Emergency changes were being made to MPs’ IT system yesterday after a “cyber security incident”. A high-importance email was sent out by Parliamentary officials warning MPs to remain extra vigilant and look out for suspicious emails or activity . The email, sent just after lunchtime, said: “We are currently investigating a cyber security incident.
“We are going to be making some emergency changes to the IT network which may cause some disruption.”
The email was sent hours after reports that British politicians’ passwords had been traded by Russian hackers.
The Times reported that 1,000 Parliamentary workers’ logins were traded (Photo: Moment RF)
The Times claimed 1,000 MPs and parliamentary staff, 7,000 police employees and more than 1,000 Foreign Office staff were in the troves sold or swapped on Russian-speaking hacking sites. Cabinet ministers including Education Secretary Justine Greening and Business Secretary Greg Clark were said to be among the haul. However, a House of Commons spokesman would not confirm whether or not the probe was related to The Times’ report.
Officials also declined to say how many email accounts were affected, when the incident occurred or what it was. The spokesman said: The Houses of Parliament are currently investigating a cyber security incident.
“Like all responsible organisations we have to respond to constantly evolving threats . We have systems in place to protect member and staff accounts and to prevent unauthorised access to information .
We are working to investigate the incident and will be taking the necessary steps to protect our systems.
Police want to speak to a man about an attempted armed robbery of security guards outside a Tesco supermarket in Clacton. Officers have launched an appeal to find Scott Paley, from Dagenham, as part of an investigation into an attempted robbery2 of two security guards outside Tesco3 in the Brook Retail Park, London Road, on January 18. Paley, 43, is described as being 5ft 6ins tall, and has connections to London and Canvey4.
Anyone with information is asked to contact the Serious and Organised Crime Unit at Essex Police on 101. They can also give information independent crime-fighting charity Crimestoppers anonymously on 0800 555111 or www.crimestoppers-uk.org6. No personal details are taken by Crimestoppers, information cannot be traced or recorded and you will not have to attend court.
Hospital bosses are ready to appoint a specialist ‘cyber security officer’ after their systems were targeted in an attack which caused disruption to patients and staff. The Royal Stoke University Hospital and Stafford’s County Hospital 2were among a number of NHS facilities affected during the ransomware attack last month. Now IT experts at University Hospitals of North Midlands (UHNM) say work is continuing to protect their systems along with turning to a dedicated expert. The global attack resulted in some trusts having to cancel appointments, while patients also experienced delays to services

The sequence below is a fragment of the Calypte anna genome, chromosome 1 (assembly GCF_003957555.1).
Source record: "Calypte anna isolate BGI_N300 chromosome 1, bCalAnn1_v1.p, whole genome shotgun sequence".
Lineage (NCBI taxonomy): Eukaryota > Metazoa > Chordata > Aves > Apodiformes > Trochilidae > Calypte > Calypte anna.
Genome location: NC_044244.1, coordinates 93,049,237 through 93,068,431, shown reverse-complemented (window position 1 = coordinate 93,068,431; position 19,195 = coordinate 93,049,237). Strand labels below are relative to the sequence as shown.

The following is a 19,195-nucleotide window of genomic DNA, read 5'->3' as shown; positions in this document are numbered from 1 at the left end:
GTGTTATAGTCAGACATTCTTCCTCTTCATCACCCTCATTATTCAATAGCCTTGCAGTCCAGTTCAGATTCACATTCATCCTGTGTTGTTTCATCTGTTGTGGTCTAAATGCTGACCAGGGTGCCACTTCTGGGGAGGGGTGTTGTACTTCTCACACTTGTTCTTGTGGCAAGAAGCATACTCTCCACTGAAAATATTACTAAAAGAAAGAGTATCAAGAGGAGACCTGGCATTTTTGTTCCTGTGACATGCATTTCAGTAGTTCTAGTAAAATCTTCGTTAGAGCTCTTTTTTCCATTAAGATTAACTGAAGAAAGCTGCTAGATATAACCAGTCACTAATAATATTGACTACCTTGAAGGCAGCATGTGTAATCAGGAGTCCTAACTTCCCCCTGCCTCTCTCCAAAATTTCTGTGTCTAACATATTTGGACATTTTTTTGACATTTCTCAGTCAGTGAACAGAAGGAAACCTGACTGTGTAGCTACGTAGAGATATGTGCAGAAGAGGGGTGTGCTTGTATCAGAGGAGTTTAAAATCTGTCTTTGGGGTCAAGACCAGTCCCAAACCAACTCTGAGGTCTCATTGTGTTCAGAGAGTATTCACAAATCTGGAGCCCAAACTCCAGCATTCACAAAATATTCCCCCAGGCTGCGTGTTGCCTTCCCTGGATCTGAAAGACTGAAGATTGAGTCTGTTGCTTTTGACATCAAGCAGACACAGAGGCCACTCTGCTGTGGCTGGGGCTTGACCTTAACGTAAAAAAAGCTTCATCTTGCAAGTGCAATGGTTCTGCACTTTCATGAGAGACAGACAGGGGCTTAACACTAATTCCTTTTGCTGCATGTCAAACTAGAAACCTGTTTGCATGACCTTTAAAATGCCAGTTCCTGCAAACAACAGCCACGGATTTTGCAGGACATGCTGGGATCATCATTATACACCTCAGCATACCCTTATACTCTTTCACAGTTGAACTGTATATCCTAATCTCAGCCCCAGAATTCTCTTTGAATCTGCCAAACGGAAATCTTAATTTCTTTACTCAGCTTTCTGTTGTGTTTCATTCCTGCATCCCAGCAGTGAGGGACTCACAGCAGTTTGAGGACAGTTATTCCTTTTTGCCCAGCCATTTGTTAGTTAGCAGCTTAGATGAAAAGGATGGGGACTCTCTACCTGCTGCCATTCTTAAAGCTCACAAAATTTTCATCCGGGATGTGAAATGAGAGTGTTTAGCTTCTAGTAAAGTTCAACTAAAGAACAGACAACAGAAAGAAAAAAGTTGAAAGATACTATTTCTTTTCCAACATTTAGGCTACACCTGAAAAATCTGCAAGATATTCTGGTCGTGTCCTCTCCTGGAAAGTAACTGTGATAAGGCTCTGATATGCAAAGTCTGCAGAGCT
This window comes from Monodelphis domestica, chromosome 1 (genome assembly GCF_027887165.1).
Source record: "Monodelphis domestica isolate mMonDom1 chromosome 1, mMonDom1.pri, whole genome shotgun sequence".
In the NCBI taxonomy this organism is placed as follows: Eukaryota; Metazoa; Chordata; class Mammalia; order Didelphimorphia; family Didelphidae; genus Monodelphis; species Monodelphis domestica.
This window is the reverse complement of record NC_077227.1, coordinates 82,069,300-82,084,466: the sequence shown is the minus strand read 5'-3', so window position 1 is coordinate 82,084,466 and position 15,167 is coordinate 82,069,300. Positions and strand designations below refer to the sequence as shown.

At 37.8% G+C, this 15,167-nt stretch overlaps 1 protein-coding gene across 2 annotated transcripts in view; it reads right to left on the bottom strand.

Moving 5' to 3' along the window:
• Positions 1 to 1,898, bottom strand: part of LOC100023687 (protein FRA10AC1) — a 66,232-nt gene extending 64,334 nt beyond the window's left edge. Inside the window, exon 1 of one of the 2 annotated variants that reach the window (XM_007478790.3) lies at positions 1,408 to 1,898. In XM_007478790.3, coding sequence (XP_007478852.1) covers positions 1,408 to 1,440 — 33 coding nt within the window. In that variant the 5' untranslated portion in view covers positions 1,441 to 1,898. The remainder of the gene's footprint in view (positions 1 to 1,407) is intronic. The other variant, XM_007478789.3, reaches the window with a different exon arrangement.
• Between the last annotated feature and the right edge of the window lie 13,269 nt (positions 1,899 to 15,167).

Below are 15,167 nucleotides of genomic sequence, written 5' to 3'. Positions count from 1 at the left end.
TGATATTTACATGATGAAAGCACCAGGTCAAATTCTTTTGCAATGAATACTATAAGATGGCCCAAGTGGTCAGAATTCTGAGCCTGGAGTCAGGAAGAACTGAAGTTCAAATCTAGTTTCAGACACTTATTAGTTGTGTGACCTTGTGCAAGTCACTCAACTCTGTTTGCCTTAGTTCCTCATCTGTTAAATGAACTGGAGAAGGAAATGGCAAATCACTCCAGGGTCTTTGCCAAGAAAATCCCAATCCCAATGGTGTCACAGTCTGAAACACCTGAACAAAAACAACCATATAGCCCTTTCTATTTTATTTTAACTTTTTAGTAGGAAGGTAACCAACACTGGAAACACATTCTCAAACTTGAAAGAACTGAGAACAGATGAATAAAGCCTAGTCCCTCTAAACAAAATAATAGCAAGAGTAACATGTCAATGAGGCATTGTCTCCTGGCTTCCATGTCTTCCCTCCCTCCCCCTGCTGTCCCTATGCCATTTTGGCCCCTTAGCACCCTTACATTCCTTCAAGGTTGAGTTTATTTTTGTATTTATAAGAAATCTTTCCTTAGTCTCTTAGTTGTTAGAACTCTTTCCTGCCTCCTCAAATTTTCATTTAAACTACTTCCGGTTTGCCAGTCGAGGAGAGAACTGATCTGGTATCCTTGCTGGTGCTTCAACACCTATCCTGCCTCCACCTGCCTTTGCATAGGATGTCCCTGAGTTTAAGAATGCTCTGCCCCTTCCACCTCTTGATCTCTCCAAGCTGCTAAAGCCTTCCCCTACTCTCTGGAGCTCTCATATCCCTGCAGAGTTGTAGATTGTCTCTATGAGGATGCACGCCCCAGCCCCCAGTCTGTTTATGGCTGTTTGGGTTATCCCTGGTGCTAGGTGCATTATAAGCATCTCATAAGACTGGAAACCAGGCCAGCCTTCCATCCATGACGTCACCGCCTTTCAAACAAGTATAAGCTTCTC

Around 47 were hit with the ransomware, known as Wanna Decryptor or WannaCry . It infected 200,000 machines in 150 countries . The ransomware locked users’ files and demanded 230 for them to gain access . It also spread to organisations including FedEx, Renault and the Russian interior ministry. Read more – NHS PROBE: Did hospital fire lead to patient deaths?3 Mark Bostock, IT director at UHNM, said the threat of infection has gone from simple user error to the more sinister cyber criminals .
He said: The biggest problem used to be from users and that would be brought in by accident . We are in a different world now. Cyber crime has become more sophisticated and we have criminals who can sit on the shoulders of geniuses and use all kind of technology . It has become a lucrative pastime for those who want to make money and those who just want to cause disruption.” Pictured: The message appearing on affected systems last month (photo by PA)
Mr Bostock said initiatives are underway in the aftermath of the attack, including the appointment of an expert . He added: We have 12 projects in relation to improving our position and we are also looking to appoint a cyber security officer.
We are also collaborating with NHS Digital around cyber crime prevention and we are also working with West Midlands Police.”
Read more: Slimmer: prostrate cancer survivor loses 4 and a half stone
4 Mr Bostock also heaped praised on the hospital staff for their efforts during the attack. “The whole team worked hard behind the scenes to maintain our clinical systems whilst also making sure that the non-clinical systems were back online within a matter of days,” he said. “I would like to thank the IT team for their professionalism, dedication and for going that extra mile to ensure that our services were restored to normal as quickly as possible.”
North Staffordshire health campaigner Ian Syme has welcomed the tighter security measures . He said: “I think something like a cyber security officer is extremely important and I believe it is a role that should cover various NHS services locally – and also to help GPs.
“The cyber attack on the NHS caused disruption which had an impact on patient care . The whole system needs to be protected and this incident showed that the NHS is not immune.”
The trust says details of the cyber security role are not publicly available, but will later be advertised on the NHS website.
Looking for a job? Visit Fish4Jobs for available roles around Stoke-on-Trent here5
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